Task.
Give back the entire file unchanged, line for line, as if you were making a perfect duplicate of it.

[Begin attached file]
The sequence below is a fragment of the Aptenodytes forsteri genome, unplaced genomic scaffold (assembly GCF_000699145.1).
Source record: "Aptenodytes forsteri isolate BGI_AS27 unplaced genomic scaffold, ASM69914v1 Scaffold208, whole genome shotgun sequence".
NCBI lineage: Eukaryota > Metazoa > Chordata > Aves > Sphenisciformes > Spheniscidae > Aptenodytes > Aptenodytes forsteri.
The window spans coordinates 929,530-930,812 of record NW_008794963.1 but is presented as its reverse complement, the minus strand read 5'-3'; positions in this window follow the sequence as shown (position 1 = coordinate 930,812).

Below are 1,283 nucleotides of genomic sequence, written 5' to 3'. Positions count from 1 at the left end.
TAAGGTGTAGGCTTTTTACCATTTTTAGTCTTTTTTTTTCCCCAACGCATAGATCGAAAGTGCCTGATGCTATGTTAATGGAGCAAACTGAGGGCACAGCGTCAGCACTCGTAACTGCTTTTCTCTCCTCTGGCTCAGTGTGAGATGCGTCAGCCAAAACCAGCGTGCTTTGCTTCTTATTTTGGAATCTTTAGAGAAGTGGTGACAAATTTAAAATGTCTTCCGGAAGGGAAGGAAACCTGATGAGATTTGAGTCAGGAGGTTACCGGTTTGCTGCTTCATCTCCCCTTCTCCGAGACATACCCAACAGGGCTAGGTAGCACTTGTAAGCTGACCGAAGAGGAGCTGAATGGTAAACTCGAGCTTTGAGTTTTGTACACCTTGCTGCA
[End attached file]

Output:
The sequence below is a fragment of the Aptenodytes forsteri genome, unplaced genomic scaffold (assembly GCF_000699145.1).
Source record: "Aptenodytes forsteri isolate BGI_AS27 unplaced genomic scaffold, ASM69914v1 Scaffold208, whole genome shotgun sequence".
NCBI lineage: Eukaryota > Metazoa > Chordata > Aves > Sphenisciformes > Spheniscidae > Aptenodytes > Aptenodytes forsteri.
The window spans coordinates 929,530-930,812 of record NW_008794963.1 but is presented as its reverse complement, the minus strand read 5'-3'; positions in this window follow the sequence as shown (position 1 = coordinate 930,812).

Below are 1,283 nucleotides of genomic sequence, written 5' to 3'. Positions count from 1 at the left end.
TAAGGTGTAGGCTTTTTACCATTTTTAGTCTTTTTTTTTCCCCAACGCATAGATCGAAAGTGCCTGATGCTATGTTAATGGAGCAAACTGAGGGCACAGCGTCAGCACTCGTAACTGCTTTTCTCTCCTCTGGCTCAGTGTGAGATGCGTCAGCCAAAACCAGCGTGCTTTGCTTCTTATTTTGGAATCTTTAGAGAAGTGGTGACAAATTTAAAATGTCTTCCGGAAGGGAAGGAAACCTGATGAGATTTGAGTCAGGAGGTTACCGGTTTGCTGCTTCATCTCCCCTTCTCCGAGACATACCCAACAGGGCTAGGTAGCACTTGTAAGCTGACCGAAGAGGAGCTGAATGGTAAACTCGAGCTTTGAGTTTTGTACACCTTGCTGCA